Approximately 5 billion years from now, this will force our sun to swell to more than 100 times its current size, turning it into a red giant. After red giants age, they should, in principle, start burning the helium in their cores as well. However, although theoretical calculations predicted that this profound transformation should occur, scientists had never actually witnessed it, since the change would be largely invisible from the outside.
Japan on 'maximum alert' over nuclear plant
The News - Current Events
March 29, 2011
Japan said on Tuesday it is on "maximum alert" over a crippled nuclear plant where highly radioactive water has halted repair work and plutonium has been found in the soil.

The earthquake and tsunami that ravaged Japan's northeast coast and left about 28,000 dead or missing also knocked out reactor cooling systems at the Fukushima plant, which has leaked radiation into the air and sea.

Prime Minister Naoto Kan conceded the situation at the coastal atomic power station remained "unpredictable" and pledged his government would "tackle the problem while in a state of maximum alert".[ breitbart ]

Japan's Mega Disaster Offers Scary Glimpse of Future
The News - Natural Disasters
March 28, 2011
japan mega disaster earthquake tsunami nuclear meltdown

The crisis in Japan could be considered the first "complex megadisaster" the world has ever seen - a potent combination of natural and technological calamities that might become more common in the future.

A megadisaster is a catastrophe that threatens very quickly to overwhelm an area's capacity to get people to safety, treat casualties, protect vital infrastructure and control panic or chaos, said Irwin Redlener, director of the National Center for Disaster Preparedness at Columbia University's Mailman School of Public Health.

"A complex megadisaster, which is what I've been calling the crisis in Japan, is a natural catastrophe overlaid by a technological situation," Redlener told LiveScience. "You have four catastrophes in Japan: the earthquake, the tsunami, the continuing concerns about the instability of the nuclear power plant at Fukushima, and the humanitarian crisis of having hundreds of thousands of people displaced."

Although the world has seen countless natural and man-made disasters — including the 1986 Chernobyl explosion in Ukraine, the worst nuclear accident in history, and the 1984 leak of poisonous chemicals in Bhopal, India, the largest industrial catastrophe to date — "what we haven't had is all this happening simultaneously," Redlener said.  [ LIVE SCIENCE ] - [ The Next Earthquake - A list of cities at risk ] - [ Top 5 Natural Disaster Threats to U.S. ] - [ Mega Disasters - New York Earthquake, West Coast Tsunami, NYC hurricane ]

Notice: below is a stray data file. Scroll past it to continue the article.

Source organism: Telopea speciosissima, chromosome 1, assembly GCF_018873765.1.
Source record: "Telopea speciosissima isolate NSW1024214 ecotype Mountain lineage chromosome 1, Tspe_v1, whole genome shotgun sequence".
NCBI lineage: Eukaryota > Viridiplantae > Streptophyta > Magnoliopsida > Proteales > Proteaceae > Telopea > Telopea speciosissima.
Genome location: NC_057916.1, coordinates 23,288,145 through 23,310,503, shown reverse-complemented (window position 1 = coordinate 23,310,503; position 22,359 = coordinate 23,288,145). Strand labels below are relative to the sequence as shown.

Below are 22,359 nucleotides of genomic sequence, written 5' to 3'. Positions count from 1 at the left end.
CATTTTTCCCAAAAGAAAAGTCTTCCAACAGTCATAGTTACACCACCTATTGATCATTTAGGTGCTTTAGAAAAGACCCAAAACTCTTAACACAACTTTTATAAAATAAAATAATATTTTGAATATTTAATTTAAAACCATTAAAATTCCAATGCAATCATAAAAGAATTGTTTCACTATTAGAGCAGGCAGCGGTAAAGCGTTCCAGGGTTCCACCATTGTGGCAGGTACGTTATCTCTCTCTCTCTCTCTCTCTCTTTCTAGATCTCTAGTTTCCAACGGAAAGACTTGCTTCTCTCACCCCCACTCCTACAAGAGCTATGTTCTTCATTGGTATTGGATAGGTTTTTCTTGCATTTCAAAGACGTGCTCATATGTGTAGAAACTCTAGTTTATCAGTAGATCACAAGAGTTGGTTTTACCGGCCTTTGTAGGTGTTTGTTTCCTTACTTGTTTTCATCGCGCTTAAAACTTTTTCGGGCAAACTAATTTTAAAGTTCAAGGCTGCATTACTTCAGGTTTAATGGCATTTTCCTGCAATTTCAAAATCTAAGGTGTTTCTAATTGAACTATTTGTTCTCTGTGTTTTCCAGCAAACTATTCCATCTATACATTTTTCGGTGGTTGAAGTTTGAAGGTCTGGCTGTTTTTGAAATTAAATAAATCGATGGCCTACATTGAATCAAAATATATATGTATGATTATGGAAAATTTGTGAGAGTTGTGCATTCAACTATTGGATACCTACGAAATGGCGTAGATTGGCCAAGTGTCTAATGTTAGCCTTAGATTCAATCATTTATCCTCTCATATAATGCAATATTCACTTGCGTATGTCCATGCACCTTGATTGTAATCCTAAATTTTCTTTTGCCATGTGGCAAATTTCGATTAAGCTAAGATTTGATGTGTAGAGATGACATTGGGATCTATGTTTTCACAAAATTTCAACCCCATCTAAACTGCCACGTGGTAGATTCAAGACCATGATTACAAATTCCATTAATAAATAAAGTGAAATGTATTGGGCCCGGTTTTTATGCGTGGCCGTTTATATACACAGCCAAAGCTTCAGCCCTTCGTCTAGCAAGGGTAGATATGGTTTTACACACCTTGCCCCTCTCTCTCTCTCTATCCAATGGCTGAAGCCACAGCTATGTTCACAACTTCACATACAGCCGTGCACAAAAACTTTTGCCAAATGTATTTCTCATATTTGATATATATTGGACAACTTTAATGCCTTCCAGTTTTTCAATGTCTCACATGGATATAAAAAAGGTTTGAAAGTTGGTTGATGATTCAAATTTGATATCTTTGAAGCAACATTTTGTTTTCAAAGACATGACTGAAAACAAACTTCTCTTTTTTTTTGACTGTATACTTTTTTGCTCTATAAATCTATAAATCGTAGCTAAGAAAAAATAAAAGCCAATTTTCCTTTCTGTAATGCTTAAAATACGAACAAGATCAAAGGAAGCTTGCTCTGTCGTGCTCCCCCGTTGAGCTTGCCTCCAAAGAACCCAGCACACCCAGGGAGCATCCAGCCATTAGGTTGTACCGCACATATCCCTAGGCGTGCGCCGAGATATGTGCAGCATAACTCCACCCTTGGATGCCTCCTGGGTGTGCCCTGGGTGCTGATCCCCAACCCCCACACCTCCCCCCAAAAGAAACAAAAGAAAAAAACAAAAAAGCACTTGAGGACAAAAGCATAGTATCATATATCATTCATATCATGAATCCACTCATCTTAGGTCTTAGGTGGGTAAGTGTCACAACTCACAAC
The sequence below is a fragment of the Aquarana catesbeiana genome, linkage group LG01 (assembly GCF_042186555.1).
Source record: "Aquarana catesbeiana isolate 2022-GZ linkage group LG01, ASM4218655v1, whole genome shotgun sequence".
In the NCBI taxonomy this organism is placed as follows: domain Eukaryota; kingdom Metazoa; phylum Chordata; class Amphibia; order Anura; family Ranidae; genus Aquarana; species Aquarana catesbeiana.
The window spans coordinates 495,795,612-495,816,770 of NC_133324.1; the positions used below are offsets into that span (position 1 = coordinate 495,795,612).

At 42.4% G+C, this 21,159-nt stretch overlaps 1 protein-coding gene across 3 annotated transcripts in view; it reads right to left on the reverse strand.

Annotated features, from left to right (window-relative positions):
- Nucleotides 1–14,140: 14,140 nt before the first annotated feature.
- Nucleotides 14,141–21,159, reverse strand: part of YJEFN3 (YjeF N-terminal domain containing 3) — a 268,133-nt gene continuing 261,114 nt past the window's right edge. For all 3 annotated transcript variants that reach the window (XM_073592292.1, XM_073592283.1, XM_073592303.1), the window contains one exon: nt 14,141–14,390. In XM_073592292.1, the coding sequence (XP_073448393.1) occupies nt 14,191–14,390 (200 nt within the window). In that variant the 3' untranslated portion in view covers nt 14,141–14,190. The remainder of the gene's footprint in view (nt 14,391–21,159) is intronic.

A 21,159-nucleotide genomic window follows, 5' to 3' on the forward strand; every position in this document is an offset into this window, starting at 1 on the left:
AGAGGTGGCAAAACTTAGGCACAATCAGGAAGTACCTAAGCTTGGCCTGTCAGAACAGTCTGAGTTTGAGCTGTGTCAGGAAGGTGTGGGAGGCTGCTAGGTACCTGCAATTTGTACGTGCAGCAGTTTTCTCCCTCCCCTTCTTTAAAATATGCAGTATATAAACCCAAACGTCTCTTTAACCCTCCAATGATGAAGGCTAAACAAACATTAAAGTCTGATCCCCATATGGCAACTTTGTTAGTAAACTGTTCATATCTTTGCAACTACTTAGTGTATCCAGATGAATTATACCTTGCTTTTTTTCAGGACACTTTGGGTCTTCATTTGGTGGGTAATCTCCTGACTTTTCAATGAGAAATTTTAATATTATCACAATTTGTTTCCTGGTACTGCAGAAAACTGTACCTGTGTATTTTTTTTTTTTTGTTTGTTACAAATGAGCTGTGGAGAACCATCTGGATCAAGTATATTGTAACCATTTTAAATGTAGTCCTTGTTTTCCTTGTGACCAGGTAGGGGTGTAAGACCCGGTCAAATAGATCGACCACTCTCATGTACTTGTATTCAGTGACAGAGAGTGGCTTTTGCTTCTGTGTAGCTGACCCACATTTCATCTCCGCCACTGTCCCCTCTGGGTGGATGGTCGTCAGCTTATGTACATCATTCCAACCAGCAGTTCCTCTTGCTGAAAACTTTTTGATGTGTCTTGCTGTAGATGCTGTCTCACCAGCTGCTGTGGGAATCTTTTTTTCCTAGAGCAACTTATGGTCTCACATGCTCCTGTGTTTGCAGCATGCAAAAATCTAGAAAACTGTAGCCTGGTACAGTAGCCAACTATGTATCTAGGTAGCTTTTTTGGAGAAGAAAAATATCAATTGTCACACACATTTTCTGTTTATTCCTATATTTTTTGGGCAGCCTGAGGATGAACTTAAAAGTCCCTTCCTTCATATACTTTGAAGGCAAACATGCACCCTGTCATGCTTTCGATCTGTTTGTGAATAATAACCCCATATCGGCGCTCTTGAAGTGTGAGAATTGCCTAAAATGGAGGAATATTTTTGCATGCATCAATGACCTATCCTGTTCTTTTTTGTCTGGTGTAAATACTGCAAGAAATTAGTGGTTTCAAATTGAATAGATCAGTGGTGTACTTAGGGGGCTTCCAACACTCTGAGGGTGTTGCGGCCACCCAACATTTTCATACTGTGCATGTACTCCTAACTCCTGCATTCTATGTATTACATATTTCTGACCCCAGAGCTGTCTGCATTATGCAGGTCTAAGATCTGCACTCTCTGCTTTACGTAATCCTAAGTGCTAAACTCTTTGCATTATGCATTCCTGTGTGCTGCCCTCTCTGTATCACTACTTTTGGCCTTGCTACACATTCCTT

A Billion-plus people to lack water in 2050
The News - Climate-Environment
March 28, 2011
water shortage disaster 2050 prediction
More than one billion urban residents will face serious water shortages by 2050 as climate change worsens effects of urbanization, with Indian cities among the worst hit, a study said Monday.

The shortage threatens sanitation in some of the world's fastest-growing cities but also poses risks for wildlife if cities pump in water from outside, said the article in the Proceedings of the National Academy of Sciences.

The study found that under current urbanization trends, by mid-century some 993 million city dwellers will live with less than 100 liters (26 gallons) each day of water each -- roughly the amount that fills a personal bathtub -- which authors considered the daily minimum.

Adding on the impact of climate change, an additional 100 million people will lack what they need for drinking, cooking, cleaning, bathing and toilet use. [ YAHOO NEWS ]

UFO Sighting Spooks Lafayette, Colorado
The News - Weird-Strange
March 28, 2011
colorado ufo 2011

Was it an airplane? Was it a satellite?  The strange triangular formation of lights hovering above Lafayette, Colo., last week has many wondering if it's a sign that we're not alone.

Leroy van der Vegt and his son Nick captured the sight on camera.

"It was completely quiet. No noise at all," van der Vegt said.

The unidentified red lights did not blink but were in a triangular shape as they hovered in the sky.

Van der Vegt doesn't know what it was but he is sure that what he saw was not a satellite, helicopter or airplane.

Eventually, the triangle headed northeast and the lights faded, van der Vegt said. [ VIDEO HERE ]

In the middle of hell : 360 degree views of Japan disaster
The News - Natural Disasters
March 28, 2011
Explore the devastation in Japan in high detail with these exclusive 360 degree images. [ NEW.COM.AU ]